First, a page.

Thursday, February 5, 2009
The California Legislature must pass a new budget to close an estimated $40 billion deficit. While there have been discussions about how to accomplish this, without increased revenue there’s no feasible solution.
The state is already borrowing for expenditures to employees, contractors, schools and other creditors. By continuing to recognize current obligations at a budget level set in November and in excess of tax collections, the state has already incurred the expense.
Cutting the budget will not “un-obligate” money already spent. A family that has already written checks for utilities and rent without sufficient funds cannot remedy itself by turning off lights later.
Once it becomes clear that we need new taxes, the decision becomes which taxes should be increased. A carbon tax was already agreed upon last year.
AB 32 requires the California Air Resources Board to develop regulations and mechanisms to reduce California’s greenhouse gas emissions 25 percent by 2020. Mandatory caps will begin in 2012 for significant sources and ratchet down to meet 2020 goals.
Carbon credits create a limited and reducible permit process for releasing carbon dioxide into the atmosphere. The state sells carbon permits to emitters of CO2. While detractors call it a carbon tax, proponents believe fees are needed to pay costs associated with global warming, including increased forest fire suppression.
As a coastal county, Monterey should recognize the costs of global warming. Sea levels are rising 3.1 millimeters year. This seemingly small amount will require all the marinas, docks, piers, harbor facilities and seaside parks to be rebuilt or protected by seawalls. Moss Landing power facilities will require protection, and the costs will be passed on to the public in the form of higher electrical rates. Such costs are incurred daily but not recognized until the facilities need rebuilding. It would be wise to offset the expense as it’s incurred. A carbon tax simply recognizes the expense and allocates cost to its source.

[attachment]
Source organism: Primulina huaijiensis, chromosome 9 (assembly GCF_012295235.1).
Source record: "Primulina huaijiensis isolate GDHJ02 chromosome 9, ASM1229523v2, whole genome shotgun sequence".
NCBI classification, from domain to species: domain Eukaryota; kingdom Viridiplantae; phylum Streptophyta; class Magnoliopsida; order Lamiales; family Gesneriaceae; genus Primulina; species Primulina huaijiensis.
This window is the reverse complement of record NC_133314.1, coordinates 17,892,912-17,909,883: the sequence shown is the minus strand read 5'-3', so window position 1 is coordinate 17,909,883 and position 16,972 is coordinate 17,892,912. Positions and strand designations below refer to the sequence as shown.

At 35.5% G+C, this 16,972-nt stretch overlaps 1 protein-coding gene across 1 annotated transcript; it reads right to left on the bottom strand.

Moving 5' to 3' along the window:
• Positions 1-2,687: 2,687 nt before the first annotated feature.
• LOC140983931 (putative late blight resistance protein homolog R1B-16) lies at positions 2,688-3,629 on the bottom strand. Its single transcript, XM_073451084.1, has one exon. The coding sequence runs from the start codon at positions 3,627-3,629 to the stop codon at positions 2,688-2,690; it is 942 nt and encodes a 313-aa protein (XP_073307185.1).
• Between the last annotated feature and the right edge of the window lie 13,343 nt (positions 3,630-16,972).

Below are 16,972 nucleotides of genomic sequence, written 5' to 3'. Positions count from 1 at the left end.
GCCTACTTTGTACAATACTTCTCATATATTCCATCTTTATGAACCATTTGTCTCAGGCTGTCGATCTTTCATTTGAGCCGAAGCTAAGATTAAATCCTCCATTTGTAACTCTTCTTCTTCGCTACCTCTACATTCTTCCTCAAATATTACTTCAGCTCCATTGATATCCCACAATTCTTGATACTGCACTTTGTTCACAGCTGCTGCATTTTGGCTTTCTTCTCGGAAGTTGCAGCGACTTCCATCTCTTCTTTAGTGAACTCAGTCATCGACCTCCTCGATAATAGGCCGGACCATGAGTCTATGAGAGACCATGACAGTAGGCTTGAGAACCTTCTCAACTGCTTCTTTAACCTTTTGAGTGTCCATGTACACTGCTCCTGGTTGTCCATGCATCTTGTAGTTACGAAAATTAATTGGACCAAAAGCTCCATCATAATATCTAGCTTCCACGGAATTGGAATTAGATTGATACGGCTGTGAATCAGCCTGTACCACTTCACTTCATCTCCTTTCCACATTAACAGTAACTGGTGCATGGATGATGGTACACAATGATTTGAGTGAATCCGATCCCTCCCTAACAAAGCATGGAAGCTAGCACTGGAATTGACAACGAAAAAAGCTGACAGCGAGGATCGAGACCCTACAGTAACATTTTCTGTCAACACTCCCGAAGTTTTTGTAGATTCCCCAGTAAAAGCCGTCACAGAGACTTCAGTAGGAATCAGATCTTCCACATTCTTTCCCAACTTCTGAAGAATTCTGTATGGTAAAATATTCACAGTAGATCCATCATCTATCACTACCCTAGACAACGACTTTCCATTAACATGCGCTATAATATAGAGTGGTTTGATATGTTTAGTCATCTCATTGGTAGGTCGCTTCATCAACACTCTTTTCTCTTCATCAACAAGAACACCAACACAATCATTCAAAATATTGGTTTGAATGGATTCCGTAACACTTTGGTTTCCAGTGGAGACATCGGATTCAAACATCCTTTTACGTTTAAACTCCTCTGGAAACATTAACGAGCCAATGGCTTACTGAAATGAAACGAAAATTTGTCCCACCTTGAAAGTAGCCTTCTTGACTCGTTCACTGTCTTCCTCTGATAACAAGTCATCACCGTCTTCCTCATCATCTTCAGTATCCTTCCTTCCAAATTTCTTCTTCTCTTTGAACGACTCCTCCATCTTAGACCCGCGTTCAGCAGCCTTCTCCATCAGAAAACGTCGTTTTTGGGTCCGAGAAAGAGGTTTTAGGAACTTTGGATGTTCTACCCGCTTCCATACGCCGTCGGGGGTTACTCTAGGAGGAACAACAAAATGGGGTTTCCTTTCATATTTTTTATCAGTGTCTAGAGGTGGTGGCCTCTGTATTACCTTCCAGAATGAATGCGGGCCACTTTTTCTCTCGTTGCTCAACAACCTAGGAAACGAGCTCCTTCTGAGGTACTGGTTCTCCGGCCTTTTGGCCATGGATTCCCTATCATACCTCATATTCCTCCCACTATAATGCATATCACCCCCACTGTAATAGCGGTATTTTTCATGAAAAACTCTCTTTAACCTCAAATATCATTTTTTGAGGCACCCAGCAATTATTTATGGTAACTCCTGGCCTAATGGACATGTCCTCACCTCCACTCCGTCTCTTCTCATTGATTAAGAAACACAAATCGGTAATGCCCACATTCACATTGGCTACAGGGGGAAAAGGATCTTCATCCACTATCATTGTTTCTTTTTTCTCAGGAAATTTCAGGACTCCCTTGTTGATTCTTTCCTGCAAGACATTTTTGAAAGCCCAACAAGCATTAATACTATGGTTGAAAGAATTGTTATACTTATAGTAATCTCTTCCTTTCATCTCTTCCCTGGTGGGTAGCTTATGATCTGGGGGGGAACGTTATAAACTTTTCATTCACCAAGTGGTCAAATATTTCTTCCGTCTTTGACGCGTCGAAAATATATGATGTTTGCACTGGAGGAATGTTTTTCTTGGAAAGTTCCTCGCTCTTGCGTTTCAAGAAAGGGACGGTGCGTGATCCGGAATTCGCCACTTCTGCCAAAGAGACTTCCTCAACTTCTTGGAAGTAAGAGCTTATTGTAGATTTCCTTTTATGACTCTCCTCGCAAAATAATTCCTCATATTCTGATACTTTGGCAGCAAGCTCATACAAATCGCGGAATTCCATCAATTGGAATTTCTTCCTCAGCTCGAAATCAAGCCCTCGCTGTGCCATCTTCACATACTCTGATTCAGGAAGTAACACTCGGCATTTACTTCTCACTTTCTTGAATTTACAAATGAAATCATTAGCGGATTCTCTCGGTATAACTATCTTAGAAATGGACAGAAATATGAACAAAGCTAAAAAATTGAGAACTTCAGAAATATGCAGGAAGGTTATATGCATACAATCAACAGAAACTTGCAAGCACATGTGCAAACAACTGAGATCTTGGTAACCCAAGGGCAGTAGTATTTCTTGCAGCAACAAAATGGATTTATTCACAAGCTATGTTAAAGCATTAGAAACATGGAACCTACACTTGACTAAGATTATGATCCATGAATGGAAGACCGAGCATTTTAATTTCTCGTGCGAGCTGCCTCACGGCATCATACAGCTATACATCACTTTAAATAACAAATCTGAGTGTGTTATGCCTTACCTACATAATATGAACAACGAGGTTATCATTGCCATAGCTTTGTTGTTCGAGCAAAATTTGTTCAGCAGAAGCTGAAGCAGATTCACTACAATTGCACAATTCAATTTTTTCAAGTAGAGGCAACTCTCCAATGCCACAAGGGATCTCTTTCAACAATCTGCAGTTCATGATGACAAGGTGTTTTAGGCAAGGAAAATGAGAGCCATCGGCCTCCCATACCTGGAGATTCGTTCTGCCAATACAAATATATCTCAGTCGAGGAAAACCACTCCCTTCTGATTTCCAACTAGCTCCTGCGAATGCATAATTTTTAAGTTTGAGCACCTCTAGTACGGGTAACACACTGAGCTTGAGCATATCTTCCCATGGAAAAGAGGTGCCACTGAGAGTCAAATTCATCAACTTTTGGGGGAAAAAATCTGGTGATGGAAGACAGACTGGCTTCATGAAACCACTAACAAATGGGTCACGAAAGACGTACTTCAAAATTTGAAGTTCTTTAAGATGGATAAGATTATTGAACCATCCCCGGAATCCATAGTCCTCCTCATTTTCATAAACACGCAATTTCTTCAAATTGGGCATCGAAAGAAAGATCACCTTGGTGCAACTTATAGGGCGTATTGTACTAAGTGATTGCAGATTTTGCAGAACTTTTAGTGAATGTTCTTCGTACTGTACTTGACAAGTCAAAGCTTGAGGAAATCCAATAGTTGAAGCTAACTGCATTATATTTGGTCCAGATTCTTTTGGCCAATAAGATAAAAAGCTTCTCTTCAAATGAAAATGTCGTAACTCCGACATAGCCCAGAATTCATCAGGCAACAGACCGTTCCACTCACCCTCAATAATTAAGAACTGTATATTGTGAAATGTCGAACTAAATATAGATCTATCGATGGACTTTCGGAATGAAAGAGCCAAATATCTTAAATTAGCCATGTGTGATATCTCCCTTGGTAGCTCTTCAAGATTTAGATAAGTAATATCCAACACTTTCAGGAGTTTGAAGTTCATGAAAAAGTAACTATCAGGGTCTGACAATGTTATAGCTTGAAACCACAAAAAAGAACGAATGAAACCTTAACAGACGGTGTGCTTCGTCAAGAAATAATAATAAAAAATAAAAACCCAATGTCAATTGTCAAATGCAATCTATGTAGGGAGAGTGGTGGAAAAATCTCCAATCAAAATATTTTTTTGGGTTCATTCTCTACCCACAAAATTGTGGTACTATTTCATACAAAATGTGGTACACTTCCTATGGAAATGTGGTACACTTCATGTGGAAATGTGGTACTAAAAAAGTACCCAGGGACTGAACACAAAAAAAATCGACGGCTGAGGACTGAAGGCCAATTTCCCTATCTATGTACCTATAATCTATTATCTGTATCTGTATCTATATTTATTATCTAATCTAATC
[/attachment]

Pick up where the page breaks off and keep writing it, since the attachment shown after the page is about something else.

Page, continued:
Two of the largest local contributors to global warming are the power plant in Moss Landing and the cement plant in Davenport. Even though the power plant uses the newest “combined cycle” technology, it’s one of the largest CO2 emitters in United States. The Davenport cement plant, owned by the Mexican giant Cemex, was built in 1905 and can produce about 980 million tons of Portland cement per year– emitting an equivalent weight in CO2 gases, and using coal, a fuel much more polluting than natural gas.
But new technology may turn cement’s carbon footprint into a carbon sink. Last spring, Calera– a cement company founded by Stanford earth scientist Brent Constantz and funded by venture capitalist Vinod Khalsa– began testing a process that produces Portland cement without emitting CO2. The Calera technology actually sequesters carbon inside the cement, potentially removing up to a ton of atmospheric CO2 for every ton of cement produced. (See “Concrete Solution,” Sept. 11, 2008.)
Calera is testing its product at the closed Kaiser magnesium facility directly to the Moss Landing power plant. While a full-scale cement plant able to absorb all the CO2 from Moss Landing would cost $250 million, it would cost much more to retool the Davenport Cemex plant to produce “green” cement. Only a public subsidy would make this investment possible.
Why not impose a carbon tax on CO2 emitted from the Moss Landing power plant and Cemex? The amount would be set under AB 32. The power company would either pay an emissions tax to the state or pay Calera to “treat” its flue gas.
None of this will occur without a carbon tax. The current cost to dump CO2 into the air is zero. Green cement is initially more expensive to produce because it requires a huge capital outlay. Emitting CO2 is not free– under AB 32, it’s simply an unrecognized, deferred expense that won’t get paid until 2012 when the mandate kicks in. Like other budget expenses, we accrue the expense, write the checks, stiff the state’s creditors and wait until somebody figures out that 2012 has arrived.
In Monterey County, global warming is a local issue. We need state tax income to combat it.
Assemblyman Bill Monning, an environmental supporter who sits on the budget committee, would likely embrace a carbon tax. The governor must recognize that after taking credit for a bill that addresses climate change– AB 32– he now has to actually enforce its provisions by making investments in green technology profitable.
A carbon tax would accomplish this.